Rays drop seesaw battle to Yankees

Rays drop seesaw battle to Yanks

ST. PETERSBURG -- One play stood out in Sunday afternoon's 7-6 Yankees win over the Devil Rays, and it had Tampa Bay manager Joe Maddon sounding like a Kennedy scholar debating conspiracy theories after the game.

A sellout crowd of 36,048 at Tropicana Field watched an entertaining seesaw contest that had three lead changes before the Yankees claimed their third win of the four-game series against the Rays.

Meanwhile, the Rays lost for the 16th time in their last 18 games to move deeper into last place in the American League East, which might have been avoided had one particular play not occurred in the fifth.

Starter Edwin Jackson found himself in the midst of one of the better games he's pitched since coming to the Rays in a trade prior to the 2006 season. Staked to a 3-0 lead, the 23-year-old right-hander put his best foot forward leading up to the fifth, holding the Yankees scoreless over the first four innings.

Robinson Cano then singled to lead off the fifth to bring Andy Phillips to the plate. The Yankees first baseman hit a wicked line drive to center field that resembled a well-struck 3-iron. Center fielder B.J. Upton moved aggressively to make the play, only to watch in horror as the ball twisted away from him. By the time Upton retrieved the ball, Phillips stood on third with a triple and the Yankees had their first run.

"I turned around and saw it," Jackson said. "I don't think I've ever seen a ball do that before. I mean, at the last minute the ball comes out knuckling, and at the last minute looked like a sudden wind change -- and there's no wind in a dome -- so how it happened I have no clue."

Upton sounded equally miffed.

"I thought it was a pretty routine play," Upton said. "At the last second it took a dive the other way. It was tough to tell. It looked like it was fading toward right field, and when it got to me, it took a hard left. I've never seen anything like it."

Maddon cited a different factor for the hit that led to the four-run Yankees uprising.

"Again, the ball hooked, and that's all the residue of maple bats," Maddon said. "That's the only kind of bat you see the ball do that with. These bats are exploding all over the place, they're dangerous, and I think they impart unusual spin on the ball, or the lack of that. The maple bat explosions all over the infield, I think something needs to be done about that ...

"It was just one of the unusual events that occur from those bats on occasion. That was not [Upton's] fault. Just watch the way that ball reacted. It just made a left turn, like a slider."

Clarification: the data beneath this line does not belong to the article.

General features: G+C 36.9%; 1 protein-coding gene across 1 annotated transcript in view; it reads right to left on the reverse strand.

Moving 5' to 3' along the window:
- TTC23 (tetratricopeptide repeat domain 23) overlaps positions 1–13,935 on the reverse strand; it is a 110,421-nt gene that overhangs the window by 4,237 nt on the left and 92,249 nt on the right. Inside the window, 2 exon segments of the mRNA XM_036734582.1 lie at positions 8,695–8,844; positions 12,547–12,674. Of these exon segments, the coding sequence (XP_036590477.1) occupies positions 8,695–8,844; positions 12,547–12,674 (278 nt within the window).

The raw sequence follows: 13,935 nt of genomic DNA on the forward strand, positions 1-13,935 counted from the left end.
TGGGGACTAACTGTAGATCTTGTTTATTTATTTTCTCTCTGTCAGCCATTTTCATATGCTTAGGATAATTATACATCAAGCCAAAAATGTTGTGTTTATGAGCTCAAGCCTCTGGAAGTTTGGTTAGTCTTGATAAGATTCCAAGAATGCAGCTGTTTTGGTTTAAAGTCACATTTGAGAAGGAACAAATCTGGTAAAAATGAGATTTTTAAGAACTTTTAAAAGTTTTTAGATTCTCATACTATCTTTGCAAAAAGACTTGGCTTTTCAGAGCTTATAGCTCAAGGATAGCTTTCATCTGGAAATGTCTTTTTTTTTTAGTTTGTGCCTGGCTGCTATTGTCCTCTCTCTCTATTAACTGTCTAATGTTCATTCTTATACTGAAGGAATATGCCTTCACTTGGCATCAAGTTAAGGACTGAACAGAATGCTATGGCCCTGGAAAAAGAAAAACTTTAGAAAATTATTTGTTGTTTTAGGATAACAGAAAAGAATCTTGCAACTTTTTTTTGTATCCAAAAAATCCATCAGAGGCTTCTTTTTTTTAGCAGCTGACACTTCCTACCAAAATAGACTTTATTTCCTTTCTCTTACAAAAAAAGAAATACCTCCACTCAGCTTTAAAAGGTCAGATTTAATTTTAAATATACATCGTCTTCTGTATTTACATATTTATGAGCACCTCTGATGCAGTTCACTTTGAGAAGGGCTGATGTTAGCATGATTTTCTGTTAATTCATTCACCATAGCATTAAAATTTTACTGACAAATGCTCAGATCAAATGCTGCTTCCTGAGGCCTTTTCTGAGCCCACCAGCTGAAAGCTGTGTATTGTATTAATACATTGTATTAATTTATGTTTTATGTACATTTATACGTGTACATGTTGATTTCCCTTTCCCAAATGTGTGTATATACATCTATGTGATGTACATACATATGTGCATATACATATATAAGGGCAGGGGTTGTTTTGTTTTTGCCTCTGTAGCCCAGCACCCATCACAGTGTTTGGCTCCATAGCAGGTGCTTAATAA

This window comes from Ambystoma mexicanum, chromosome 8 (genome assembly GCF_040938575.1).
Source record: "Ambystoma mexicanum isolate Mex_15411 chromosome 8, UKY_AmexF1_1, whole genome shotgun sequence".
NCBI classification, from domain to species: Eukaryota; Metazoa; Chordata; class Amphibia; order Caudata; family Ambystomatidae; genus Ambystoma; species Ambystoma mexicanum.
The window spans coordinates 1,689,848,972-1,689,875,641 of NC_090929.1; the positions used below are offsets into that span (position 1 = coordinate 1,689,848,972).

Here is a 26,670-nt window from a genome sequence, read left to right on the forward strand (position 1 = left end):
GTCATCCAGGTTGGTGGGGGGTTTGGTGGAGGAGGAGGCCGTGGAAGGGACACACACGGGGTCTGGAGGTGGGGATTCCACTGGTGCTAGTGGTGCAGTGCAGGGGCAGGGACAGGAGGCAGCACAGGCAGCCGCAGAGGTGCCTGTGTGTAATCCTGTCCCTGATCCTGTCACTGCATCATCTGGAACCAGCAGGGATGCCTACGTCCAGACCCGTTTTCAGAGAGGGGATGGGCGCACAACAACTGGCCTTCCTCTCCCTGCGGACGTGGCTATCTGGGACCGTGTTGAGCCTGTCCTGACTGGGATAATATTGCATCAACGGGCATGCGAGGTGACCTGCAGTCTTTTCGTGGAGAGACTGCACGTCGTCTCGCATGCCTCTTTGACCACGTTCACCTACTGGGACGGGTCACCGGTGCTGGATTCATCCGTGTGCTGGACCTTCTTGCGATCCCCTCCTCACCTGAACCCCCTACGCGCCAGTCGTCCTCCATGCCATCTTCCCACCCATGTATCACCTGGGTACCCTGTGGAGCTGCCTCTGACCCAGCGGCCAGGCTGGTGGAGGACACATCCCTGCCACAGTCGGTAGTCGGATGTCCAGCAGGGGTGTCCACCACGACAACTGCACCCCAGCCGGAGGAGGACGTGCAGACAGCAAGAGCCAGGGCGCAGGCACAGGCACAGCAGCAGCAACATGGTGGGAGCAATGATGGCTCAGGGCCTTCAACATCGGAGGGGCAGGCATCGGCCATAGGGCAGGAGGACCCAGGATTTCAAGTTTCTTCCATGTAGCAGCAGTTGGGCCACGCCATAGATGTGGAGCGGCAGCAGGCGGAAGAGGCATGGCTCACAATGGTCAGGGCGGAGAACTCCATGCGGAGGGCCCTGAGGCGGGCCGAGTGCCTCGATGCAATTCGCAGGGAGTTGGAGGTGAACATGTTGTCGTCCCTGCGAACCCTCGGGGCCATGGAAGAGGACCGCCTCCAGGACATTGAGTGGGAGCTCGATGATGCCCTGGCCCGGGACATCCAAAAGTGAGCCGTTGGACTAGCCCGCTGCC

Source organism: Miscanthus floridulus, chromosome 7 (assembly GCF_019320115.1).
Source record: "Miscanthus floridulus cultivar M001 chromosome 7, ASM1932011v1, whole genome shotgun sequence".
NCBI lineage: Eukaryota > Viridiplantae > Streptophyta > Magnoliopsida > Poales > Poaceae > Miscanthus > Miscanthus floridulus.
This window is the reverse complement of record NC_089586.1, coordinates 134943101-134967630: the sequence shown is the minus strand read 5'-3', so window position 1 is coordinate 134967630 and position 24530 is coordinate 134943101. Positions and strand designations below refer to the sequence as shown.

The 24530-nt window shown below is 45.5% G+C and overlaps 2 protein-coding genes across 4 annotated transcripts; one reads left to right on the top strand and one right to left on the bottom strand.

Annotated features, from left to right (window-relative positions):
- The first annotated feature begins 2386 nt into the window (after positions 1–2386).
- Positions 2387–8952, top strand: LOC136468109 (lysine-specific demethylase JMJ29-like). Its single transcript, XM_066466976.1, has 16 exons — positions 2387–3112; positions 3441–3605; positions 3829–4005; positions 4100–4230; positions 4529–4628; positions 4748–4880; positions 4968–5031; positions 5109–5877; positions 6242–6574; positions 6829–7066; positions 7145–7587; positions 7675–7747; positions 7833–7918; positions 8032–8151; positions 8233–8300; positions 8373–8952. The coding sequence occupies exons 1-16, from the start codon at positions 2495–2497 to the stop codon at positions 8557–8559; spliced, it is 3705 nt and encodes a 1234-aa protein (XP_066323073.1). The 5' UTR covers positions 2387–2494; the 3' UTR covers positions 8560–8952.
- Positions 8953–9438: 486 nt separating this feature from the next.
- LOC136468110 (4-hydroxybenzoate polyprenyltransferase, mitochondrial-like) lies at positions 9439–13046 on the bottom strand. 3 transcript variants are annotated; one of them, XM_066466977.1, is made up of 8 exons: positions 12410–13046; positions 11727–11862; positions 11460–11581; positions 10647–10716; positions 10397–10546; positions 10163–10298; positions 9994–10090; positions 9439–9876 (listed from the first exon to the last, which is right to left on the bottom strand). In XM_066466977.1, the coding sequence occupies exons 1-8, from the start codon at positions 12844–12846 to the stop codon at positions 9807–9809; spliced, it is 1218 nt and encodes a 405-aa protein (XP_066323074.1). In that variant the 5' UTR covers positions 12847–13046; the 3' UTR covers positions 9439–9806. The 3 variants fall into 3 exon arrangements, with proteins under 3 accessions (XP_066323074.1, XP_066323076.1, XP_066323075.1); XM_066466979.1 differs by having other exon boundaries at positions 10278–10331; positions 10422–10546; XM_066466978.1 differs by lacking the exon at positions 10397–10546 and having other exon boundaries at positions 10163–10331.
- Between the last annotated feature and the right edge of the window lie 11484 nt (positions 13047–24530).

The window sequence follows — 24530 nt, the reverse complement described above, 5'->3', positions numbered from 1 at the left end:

Maddon was asked if he had protested about the use of maple bats in the past.

"I'm doing it today," Maddon said. "I mean, they're exploding all over the infield. Somebody is going to get hurt, whether it is a player or a fan. I mean the explosions aren't the ash bats ... maple bats that are exploding everywhere."

The rest of the fifth saw Wil Nieves double to score Phillips, and one out later, Derek Jeter hit a 1-1 Jackson slider into the right-field stands for a two-run homer to put the Yankees up 4-3.

Carlos Pena's two-run homer in the seventh off Ron Villone put the Rays back on top, 5-4, but the Yankees quickly struck back in the eighth when Cano's sacrifice fly scored Alex Rodriguez. Phillips added an RBI single and Jeter an infield single with the bases loaded to put the Yankees up 7-5.

Ty Wigginton's RBI double in the eighth cut the Yankees' lead to 7-6 and finish the scoring for the afternoon.

While Sunday's game had some exciting moments, the Rays' futility on the afternoon could be illustrated by the fact that every inning on offense contained at least one of the following: a runner left on third base, a double play or a runner thrown out at a base other than first.

Still, the four-game series brought entertaining and competitive games, along with the first time in team history that Tropicana Field had seen back-to-back sellouts.

"I thought they were great games," Maddon said. "There were some breaks that went against us, but that happens. I just thought both teams played it hard and they won it."

Maddon added one last thought on maple, his least favorite wood: "It works well in furniture and floors."

Bill Chastain is a reporter for MLB.com. This story was not subject to the approval of Major League Baseball or its clubs.